Amp Checks – Each electrical control component is
energized and the current drawn is confirmed to be within
specification.
•
Engine or Electric Motor Start – The engine or electric
will start automatically.
•
Defrost – If the coil temperature is below 45 F (7 C), a
Defrost cycle is initiated.
•
Cool Check – The ability of the unit to cool in low speed is
checked.
•
RPM Check (Diesel Mode only) – If the unit is running in
the Diesel Mode, the engine RPM in high and low speed is
checked during the Cool Check.
•
Heat Check - The ability of the unit to heat in low speed is
checked.
•
Report Test Results – The test results are reported as
“PASS”, “CHECK” or “FAILED” when the Pretrip is
completed. If test results are Check or Failed, alarm codes
will exist to direct the technician to the source of the
problem.
•
Amp Checks – Each electrical control component is
energized and the current drawn is confirmed to be within
specification.
•
Engine or Electric Motor Start – The engine or electric
will start automatically.
•
Defrost – If the coil temperature is below 45 F (7 C), a
Defrost cycle is initiated.
•
Cool Check – The ability of the unit to cool in low speed is
checked.
•
RPM Check (Diesel Mode only) – If the unit is running in
the Diesel Mode, the engine RPM in high and low speed is
checked during the Cool Check.
•
Heat Check - The ability of the unit to heat in low speed is
checked.
•
Report Test Results – The test results are reported as
“PASS”, “CHECK” or “FAILED” when the Pretrip is
completed. If test results are Check or Failed, alarm codes
will exist to direct the technician to the source of the
problem.
Pretrip Tests are not allowed if:
•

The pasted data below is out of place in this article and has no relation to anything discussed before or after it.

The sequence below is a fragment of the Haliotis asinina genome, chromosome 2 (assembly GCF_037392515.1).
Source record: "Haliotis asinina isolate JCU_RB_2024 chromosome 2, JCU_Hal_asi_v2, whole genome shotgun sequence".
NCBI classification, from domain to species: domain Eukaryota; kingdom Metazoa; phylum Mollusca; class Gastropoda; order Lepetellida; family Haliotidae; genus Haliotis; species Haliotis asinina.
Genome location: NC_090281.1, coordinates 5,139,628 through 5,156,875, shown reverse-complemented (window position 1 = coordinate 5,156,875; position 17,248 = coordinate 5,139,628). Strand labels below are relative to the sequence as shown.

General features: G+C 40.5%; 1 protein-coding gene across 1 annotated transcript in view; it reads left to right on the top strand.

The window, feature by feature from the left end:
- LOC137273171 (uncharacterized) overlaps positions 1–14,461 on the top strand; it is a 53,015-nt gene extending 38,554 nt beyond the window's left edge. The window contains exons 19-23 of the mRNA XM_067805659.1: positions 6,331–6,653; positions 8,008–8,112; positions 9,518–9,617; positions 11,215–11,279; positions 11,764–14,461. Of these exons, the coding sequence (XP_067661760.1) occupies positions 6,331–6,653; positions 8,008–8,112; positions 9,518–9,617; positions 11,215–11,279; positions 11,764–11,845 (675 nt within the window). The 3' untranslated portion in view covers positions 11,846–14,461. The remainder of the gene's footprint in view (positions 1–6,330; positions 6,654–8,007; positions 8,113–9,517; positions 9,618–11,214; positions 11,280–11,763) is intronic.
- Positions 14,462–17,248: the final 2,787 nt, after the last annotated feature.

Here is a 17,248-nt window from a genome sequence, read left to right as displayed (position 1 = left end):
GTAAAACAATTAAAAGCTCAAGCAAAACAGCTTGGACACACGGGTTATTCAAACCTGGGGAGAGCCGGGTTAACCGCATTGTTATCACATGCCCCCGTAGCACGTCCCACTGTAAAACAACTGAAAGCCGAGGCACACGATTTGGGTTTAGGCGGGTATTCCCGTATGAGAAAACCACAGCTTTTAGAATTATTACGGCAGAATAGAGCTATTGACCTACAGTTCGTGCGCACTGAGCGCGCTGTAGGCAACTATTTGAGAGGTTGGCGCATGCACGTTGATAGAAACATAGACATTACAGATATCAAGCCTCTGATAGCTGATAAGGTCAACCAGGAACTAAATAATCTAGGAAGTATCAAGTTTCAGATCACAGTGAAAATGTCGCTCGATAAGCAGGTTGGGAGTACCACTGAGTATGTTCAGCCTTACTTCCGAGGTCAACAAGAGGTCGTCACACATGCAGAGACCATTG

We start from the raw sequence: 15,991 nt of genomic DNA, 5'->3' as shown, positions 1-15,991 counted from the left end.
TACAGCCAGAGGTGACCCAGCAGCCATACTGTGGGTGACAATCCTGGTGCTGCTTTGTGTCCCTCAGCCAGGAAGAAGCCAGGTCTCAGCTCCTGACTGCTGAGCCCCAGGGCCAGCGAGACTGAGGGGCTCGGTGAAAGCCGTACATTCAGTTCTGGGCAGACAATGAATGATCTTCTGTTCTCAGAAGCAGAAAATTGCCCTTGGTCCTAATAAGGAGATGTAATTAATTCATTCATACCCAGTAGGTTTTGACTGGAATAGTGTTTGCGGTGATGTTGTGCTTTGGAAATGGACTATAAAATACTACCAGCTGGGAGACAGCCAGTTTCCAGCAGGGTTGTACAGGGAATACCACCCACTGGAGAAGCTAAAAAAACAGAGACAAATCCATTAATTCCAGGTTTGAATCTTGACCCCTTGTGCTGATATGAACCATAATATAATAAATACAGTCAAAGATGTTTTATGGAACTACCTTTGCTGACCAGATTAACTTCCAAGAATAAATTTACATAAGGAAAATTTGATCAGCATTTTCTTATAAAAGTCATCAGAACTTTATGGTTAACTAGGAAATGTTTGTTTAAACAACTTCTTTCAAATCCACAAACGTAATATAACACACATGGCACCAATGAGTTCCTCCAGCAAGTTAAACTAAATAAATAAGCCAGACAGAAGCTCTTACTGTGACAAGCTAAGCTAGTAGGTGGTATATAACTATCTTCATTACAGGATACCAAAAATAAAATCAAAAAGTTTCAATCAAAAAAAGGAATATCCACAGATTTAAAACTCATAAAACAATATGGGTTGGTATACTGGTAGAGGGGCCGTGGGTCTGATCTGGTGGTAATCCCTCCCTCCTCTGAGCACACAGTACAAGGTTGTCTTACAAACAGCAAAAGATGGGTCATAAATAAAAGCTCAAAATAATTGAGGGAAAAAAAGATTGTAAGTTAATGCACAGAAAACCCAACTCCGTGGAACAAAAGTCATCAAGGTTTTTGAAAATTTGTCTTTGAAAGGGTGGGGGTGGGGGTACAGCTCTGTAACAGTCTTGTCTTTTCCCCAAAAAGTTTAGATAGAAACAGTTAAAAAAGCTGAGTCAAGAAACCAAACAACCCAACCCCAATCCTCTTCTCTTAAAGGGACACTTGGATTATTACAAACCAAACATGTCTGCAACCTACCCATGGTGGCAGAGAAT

Any alarms are present.
•
The unit is in Sleep mode.
•
Unit is in Service Test Mode, Interface Board Test Mode,
or Evacuation Mode.
CAUTION: Monitor the return air temperature when
performing a Pretrip Test on a loaded trailer. The
controller may not maintain setpoint during the
Pretrip Test.
Full Pretrip
A Full Pretrip occurs when Pretrip is initiated before the engine
or electric motor starts running. The Full Pretrip test proceeds
in the order shown below:
98
Operating Instructions
Pretrip Tests
A Pretrip test verifies unit operation. The Pretrip Menu allows
the operator to select and initiate a Pretrip Test. There are two
different Pretrip Tests, the Full Pretrip and the Running Pretrip.
The Pretrip Tests can be run in either Diesel or Electric mode.
Pretrip Tests are not allowed if:
•
Any alarms are present.
•
The unit is in Sleep mode.
•
Unit is in Service Test Mode, Interface Board Test Mode,
or Evacuation Mode.
CAUTION: Monitor the return air temperature when
performing a Pretrip Test on a loaded trailer. The
controller may not maintain setpoint during the
Pretrip Test.
Full Pretrip
A Full Pretrip occurs when Pretrip is initiated before the engine
or electric motor starts running. The Full Pretrip test proceeds
in the order shown below:
98
Operating Instructions
Running Pretrip
Pretrip Test Issues
A Running Pretrip occurs when Pretrip is initiated after the
engine or electric motor is running. The Running Pretrip test
proceeds in the order shown below:
When performing a Pretrip Test, the following issues should be
considered.
•
If running a Pretrip Test on a trailer loaded with dry cargo,
insure that proper airflow can occur around the load. If the
load restricts airflow, false test results may occur. Also,